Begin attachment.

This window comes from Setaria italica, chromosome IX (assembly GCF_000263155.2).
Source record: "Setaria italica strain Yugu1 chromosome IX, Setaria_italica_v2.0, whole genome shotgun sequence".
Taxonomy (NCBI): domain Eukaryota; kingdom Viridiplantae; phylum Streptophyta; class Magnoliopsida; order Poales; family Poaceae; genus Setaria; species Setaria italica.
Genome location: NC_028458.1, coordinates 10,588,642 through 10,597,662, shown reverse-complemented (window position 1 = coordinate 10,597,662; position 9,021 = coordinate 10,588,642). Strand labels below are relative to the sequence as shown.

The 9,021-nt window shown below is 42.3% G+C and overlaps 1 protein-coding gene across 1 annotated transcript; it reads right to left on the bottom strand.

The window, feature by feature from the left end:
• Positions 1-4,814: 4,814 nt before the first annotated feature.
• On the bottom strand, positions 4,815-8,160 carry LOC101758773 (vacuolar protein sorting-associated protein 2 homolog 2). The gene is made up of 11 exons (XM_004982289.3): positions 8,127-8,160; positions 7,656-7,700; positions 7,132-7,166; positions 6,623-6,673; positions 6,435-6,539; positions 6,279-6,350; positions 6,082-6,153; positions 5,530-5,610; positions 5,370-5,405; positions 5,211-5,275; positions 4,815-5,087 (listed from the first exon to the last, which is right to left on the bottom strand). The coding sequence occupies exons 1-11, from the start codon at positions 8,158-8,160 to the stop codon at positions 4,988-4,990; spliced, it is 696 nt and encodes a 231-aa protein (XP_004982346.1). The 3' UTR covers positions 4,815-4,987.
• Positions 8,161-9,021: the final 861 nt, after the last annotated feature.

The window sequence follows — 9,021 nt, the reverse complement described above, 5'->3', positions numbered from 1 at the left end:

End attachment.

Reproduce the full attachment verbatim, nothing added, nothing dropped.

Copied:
This window comes from Setaria italica, chromosome IX (assembly GCF_000263155.2).
Source record: "Setaria italica strain Yugu1 chromosome IX, Setaria_italica_v2.0, whole genome shotgun sequence".
Taxonomy (NCBI): domain Eukaryota; kingdom Viridiplantae; phylum Streptophyta; class Magnoliopsida; order Poales; family Poaceae; genus Setaria; species Setaria italica.
Genome location: NC_028458.1, coordinates 10,588,642 through 10,597,662, shown reverse-complemented (window position 1 = coordinate 10,597,662; position 9,021 = coordinate 10,588,642). Strand labels below are relative to the sequence as shown.

The 9,021-nt window shown below is 42.3% G+C and overlaps 1 protein-coding gene across 1 annotated transcript; it reads right to left on the bottom strand.

The window, feature by feature from the left end:
• Positions 1-4,814: 4,814 nt before the first annotated feature.
• On the bottom strand, positions 4,815-8,160 carry LOC101758773 (vacuolar protein sorting-associated protein 2 homolog 2). The gene is made up of 11 exons (XM_004982289.3): positions 8,127-8,160; positions 7,656-7,700; positions 7,132-7,166; positions 6,623-6,673; positions 6,435-6,539; positions 6,279-6,350; positions 6,082-6,153; positions 5,530-5,610; positions 5,370-5,405; positions 5,211-5,275; positions 4,815-5,087 (listed from the first exon to the last, which is right to left on the bottom strand). The coding sequence occupies exons 1-11, from the start codon at positions 8,158-8,160 to the stop codon at positions 4,988-4,990; spliced, it is 696 nt and encodes a 231-aa protein (XP_004982346.1). The 3' UTR covers positions 4,815-4,987.
• Positions 8,161-9,021: the final 861 nt, after the last annotated feature.

The window sequence follows — 9,021 nt, the reverse complement described above, 5'->3', positions numbered from 1 at the left end: